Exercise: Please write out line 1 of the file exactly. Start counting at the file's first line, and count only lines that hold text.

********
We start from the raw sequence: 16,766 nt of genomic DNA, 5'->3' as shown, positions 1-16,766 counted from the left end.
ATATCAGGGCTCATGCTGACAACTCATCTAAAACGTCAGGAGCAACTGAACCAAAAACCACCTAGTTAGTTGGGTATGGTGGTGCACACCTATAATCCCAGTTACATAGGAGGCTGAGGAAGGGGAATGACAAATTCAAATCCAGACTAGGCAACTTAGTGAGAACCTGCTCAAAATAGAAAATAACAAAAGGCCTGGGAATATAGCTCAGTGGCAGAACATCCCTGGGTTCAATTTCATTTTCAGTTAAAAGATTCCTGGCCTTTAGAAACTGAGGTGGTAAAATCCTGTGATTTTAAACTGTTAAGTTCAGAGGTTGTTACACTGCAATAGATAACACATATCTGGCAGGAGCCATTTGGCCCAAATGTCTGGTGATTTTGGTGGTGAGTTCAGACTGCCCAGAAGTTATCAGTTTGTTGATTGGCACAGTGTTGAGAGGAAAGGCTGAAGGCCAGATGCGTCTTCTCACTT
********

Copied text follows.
We start from the raw sequence: 16,766 nt of genomic DNA, 5'->3' as shown, positions 1-16,766 counted from the left end.